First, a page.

The EC is looking for feedback — but not much, and pretty sharpish. Go to http://www.copywrongs.eu and answer the questions which are important to you. You do not have to answer all the questions, only the ones that matter to you.
The LBC topic this week is online shopping, and this isn't about online shopping, but metamathematical analysis and predications to the London riots and looting which took place in 2011.
Hannah Fry from UCL has a nice video for the analysis. It seems that, yes the riots could be predicted, how the riot would spread, but not the spark to set things off. It turns out that the distribution of rioters travelling to the riots match the distribution of shoppers travelling (or rather retail spending flows).
And as for the five finger discount, or "shopping with violence", matches shopping analysis and also the predator-prey model.
Looking at mobile phone analysis (memo, turn your phone in the airplane mode, or off before rioting), the spread of the "idea to riot" follows the contagion model, and the spark zones matches the recent budget cuts.
Which means I need to look at the new austerity measures a lot more closely…
I've known for a while that the international telecoms companies have wanted to put the Internet genie back in to its bottle so they could charge for access in the same way they make deals between themselves for international calls (they are loosing calls to Skype and more) but I didn't know that the proposal had actually gone to the UN.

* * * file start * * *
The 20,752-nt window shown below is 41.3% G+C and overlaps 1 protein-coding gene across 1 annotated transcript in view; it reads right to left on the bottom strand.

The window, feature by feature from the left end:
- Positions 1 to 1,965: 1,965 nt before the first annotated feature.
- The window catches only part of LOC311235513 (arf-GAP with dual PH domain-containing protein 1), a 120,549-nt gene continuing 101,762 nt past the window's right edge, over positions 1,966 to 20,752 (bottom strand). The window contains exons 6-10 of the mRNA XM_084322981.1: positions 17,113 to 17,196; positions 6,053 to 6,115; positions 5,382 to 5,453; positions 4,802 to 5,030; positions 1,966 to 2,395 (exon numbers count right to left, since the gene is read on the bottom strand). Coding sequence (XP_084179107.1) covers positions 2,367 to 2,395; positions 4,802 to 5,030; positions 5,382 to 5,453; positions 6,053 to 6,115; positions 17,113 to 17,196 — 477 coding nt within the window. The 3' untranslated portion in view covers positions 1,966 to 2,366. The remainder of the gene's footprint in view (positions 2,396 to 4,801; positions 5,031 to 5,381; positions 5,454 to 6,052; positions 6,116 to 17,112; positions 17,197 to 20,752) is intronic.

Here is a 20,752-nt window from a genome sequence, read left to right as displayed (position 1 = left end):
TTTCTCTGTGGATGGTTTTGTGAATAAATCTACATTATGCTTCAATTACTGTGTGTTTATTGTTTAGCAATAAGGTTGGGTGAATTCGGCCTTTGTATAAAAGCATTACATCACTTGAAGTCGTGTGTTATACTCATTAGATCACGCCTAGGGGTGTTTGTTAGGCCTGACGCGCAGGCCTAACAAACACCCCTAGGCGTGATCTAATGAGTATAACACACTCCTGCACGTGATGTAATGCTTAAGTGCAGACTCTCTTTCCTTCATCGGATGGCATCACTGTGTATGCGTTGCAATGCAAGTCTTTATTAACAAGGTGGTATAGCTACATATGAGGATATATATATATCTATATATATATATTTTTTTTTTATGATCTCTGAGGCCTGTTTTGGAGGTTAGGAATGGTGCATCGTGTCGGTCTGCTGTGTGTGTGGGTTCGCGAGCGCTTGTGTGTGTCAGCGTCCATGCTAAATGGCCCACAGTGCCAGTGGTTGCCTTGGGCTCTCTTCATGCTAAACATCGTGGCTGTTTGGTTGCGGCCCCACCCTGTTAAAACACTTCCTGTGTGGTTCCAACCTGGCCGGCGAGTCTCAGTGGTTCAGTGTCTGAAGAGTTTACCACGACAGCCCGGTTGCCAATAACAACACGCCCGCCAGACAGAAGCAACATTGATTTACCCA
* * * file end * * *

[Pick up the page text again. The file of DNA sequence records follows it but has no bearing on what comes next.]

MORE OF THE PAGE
If they succeed the internet could get very expensive, and start-ups may be forced away from the market entirely.
So this shot is being fired at anyone who can access the internet then.
The fight for control of the internet has become critical | John Kampfner
If plans to put cyberspace under a secretive UN agency go through, states' censoring of the web will be globally enshrined In horror movies, the scariest moments usually come from the monster you can't see. So the same goes for real life, or at least online life. Over the past few years, largely out of sight, governments have been clawing back freedoms on the internet, turning an invention that was designed to emancipate the individual into a too…
Reading through the Brand Guidelines for the 2012 Games [pdf], I don’t see much that is as unreasonable as the two recent over-zealous enforcements (the chips issue and the police/plastic bags silliness). Given IOC’s promise that this would be the most social Olympics ever, it’s even more surprising that the organisers are constantly on the back foot as social media helps these gaffes spread faster th…